The petrified forest of Lesvos and the volcanic caldera of Santorini are included in the top 100 monuments of the world’s Geological Heritage. This was decided by the competent international committee, as it became known today, October 6, World Biodiversity Day.

The International Union of Geological Sciences in collaboration with UNESCO took the initiative to create a list of the top areas of geological interest worldwide. In this context, the International Geological Heritage Committee (IUGS-IGC) undertook the implementation of an International Program with the aim of recording and evaluating the identification of the first 100 Geological Heritage Monuments. It should be noted that according to the Commission, a Geological Heritage Site (IUGSGeologicalHeritageSite) is defined as an area that contains geological elements or geological processes of international scientific scope, which is used as a point of reference or has made a decisive contribution to the development of the Geosciences over time.

– The petrified forest of Lesvos is a preserved natural monument. The nomination file was submitted by the Museum of Natural History of the Lesvos Petrified Forest and was prepared by a scientific team of Professor N. Zouros (University of the Aegean), Professor N. Soulakellis (University of the Aegean), and Drs. H. Valiakos and K. Bendana.

– The caldera of Santorini. The Municipality of Thira co-decided on the submission of a nomination file in collaboration with a scientific team consisting of associate professor P. Nomikou (National and Kapodistrian University of Athens). Dr. X. Fasoulas (Museum of Natural History, University of Crete) and Professor N. Zouros (University of the Aegean).

The first 100 IUGS Geological Heritage Sites will be honored at a special event organized on the occasion of the 60th anniversary of the founding of the International Union of Geological Sciences in collaboration with UNESCO and the Global Geoparks Network and will take place in Zumaia (Basque Coast, area recognized as a UNESCO World Geopark) in Spain on 25-28 October 2022.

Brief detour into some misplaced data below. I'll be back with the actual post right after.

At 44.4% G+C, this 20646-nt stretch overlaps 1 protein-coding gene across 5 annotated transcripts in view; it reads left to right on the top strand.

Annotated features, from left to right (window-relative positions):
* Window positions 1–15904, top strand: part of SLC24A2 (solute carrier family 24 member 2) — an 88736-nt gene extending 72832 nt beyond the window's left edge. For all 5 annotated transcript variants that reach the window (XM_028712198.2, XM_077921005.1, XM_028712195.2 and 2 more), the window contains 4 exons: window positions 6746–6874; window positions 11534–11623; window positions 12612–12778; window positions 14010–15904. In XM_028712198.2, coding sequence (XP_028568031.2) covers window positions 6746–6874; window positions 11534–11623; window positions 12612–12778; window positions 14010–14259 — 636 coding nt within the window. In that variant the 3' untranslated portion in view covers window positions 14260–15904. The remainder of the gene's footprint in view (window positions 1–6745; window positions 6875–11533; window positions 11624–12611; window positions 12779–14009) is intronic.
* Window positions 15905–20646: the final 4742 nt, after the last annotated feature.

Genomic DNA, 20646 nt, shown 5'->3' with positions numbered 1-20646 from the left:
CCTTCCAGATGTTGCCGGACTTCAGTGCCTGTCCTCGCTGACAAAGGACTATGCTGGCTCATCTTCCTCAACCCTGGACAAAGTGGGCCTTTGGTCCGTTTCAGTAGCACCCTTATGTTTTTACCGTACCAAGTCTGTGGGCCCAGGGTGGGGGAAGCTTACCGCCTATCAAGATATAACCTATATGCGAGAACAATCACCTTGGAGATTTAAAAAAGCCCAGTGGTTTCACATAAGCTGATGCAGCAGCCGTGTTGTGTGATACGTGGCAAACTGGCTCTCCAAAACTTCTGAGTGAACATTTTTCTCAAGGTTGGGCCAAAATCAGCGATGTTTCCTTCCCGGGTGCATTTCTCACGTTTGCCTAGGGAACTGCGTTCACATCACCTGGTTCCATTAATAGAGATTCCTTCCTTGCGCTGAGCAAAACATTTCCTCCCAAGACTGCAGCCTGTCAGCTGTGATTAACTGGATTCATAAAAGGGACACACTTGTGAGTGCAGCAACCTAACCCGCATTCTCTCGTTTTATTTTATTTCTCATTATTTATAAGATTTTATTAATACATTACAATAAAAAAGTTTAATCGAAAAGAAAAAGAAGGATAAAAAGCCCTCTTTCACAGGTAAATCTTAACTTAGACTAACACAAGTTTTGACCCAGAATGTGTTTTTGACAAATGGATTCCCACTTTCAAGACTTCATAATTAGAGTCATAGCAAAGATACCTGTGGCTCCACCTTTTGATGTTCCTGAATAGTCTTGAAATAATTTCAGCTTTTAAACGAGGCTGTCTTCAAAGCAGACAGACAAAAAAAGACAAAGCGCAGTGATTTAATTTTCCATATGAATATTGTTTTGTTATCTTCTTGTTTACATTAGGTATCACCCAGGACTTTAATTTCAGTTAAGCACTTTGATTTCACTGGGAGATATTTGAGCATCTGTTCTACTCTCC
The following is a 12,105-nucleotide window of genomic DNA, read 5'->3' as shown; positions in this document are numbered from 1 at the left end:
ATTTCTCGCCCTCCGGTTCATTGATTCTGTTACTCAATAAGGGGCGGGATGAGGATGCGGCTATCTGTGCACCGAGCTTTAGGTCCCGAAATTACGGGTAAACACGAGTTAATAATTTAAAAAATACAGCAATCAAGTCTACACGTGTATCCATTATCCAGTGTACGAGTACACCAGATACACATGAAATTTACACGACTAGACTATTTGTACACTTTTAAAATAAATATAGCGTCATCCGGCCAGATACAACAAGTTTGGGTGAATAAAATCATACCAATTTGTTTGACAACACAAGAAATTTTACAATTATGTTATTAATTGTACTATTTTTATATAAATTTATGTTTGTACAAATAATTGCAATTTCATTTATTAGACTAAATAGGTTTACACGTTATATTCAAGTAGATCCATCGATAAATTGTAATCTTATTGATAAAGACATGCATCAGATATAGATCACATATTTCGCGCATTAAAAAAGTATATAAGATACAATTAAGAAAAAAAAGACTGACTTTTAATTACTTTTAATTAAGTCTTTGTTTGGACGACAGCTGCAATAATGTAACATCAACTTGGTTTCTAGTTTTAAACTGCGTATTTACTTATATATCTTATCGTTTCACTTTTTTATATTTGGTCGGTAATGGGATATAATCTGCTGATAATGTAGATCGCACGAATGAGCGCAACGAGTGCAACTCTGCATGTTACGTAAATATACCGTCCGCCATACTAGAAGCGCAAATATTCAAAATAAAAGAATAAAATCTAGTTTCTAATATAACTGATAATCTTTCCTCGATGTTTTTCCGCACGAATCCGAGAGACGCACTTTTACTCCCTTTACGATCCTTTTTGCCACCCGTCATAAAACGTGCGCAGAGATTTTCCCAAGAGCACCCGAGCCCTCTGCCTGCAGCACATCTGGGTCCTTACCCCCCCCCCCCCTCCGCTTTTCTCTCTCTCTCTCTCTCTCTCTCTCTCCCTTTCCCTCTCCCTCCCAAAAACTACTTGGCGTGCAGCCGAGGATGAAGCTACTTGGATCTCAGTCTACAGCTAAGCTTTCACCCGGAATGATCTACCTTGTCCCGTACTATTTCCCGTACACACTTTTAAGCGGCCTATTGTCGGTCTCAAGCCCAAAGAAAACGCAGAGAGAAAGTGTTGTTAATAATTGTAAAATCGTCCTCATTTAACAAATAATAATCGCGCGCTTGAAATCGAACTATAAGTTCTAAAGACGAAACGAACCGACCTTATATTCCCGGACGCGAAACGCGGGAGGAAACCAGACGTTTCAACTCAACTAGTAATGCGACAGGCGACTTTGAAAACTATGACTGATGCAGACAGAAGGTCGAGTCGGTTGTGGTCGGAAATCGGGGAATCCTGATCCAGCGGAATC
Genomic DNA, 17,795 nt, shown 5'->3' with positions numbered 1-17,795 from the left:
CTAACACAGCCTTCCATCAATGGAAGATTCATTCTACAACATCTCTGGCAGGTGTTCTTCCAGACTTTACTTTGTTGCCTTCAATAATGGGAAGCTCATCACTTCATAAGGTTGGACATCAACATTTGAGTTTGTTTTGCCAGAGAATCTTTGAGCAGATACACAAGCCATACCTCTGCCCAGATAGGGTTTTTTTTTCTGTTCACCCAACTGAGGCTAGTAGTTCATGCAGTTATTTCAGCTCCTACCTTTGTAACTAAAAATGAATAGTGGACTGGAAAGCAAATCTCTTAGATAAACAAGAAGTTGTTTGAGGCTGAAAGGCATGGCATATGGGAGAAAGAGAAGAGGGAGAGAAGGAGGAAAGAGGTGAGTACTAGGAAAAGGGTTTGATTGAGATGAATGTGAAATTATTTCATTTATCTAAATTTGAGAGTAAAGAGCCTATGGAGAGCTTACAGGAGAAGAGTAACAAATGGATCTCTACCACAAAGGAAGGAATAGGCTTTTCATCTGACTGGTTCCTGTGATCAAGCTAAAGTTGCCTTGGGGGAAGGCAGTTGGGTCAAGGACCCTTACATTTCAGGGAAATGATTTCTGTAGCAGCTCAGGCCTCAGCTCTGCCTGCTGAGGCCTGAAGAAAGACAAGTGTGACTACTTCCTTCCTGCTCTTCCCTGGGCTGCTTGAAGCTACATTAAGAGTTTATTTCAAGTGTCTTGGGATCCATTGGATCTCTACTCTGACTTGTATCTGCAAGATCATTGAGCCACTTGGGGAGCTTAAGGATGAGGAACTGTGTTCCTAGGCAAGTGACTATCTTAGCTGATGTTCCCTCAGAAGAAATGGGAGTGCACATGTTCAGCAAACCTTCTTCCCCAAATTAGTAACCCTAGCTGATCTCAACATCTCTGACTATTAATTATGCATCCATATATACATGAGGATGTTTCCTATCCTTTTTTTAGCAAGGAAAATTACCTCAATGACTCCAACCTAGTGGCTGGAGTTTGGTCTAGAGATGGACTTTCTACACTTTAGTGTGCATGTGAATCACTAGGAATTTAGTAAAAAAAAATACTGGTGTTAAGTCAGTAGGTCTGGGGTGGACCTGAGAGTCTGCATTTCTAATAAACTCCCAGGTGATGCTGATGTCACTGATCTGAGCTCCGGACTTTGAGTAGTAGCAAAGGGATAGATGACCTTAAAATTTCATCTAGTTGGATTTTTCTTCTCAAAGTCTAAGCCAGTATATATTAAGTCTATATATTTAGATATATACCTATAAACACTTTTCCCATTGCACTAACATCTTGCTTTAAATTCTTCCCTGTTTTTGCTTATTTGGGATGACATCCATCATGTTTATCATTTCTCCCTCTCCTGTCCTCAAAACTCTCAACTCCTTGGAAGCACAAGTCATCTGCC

The nomination of the Petrified Forest of Lesvos will be presented by Professor N. Zouros and the nomination of the Caldera of Santorini by Associate Professor P. Nomikou.

The Petrified Forest of Lesvos

The Petrified Forest of Lesvos is a rare petrified forest ecosystem that includes large concentrations of petrified trees and animal fossils that were covered by volcanic material and fossilized in place 18 million years ago. Inside layers of volcanic ash fossilized trunks are revealed standing and lying, branches, roots, fruits and leaves of trees as well as fossilized bones and animal teeth. Important fossil-bearing areas are also found in the coastal zone and in the marine area west of Lesvos.

Impressive volcanic geosites can also be found in the area of ​​the Petrified Forest, which bear witness to the intense volcanic activity of the past. By Presidential Decree (PD 443/1985) the Petrified Forest was declared a natural conservation monument.

The Lesvos Petrified Forest is one of the four founding members of the European Geoparks Network in 2000 and the Global Geoparks Network in 2004. It is a geological heritage site that has been used for decades by schools to implement environmental education activities and universities in earth sciences, geohazards and climate change.

The Caldera of Santorini

The caldera of Santorini, with its mesmerizing geomorphology, the unique volcanic formations that make it up and its amazing geological history, is a focal point worldwide not only for tourism but also scientifically, with a number of scientists from Greek and International Universities implementing remarkable research projects in the area.

Its wider promotion and protection, as a result of its successful inclusion in the 100 most important geological monuments worldwide, will give the opportunity to a large number of visitors as well as to the island’s own inhabitants to appreciate the greatness of the processes of our planet in this so important corner of Greece.

In Santorini, visitors can connect with the Earth by observing the successive layers of lava and ash that built the island over time but also by admiring the imposing slopes created as a result of one of the most violent and decisive volcanic eruptions in history, in order to understand and appreciate its power.

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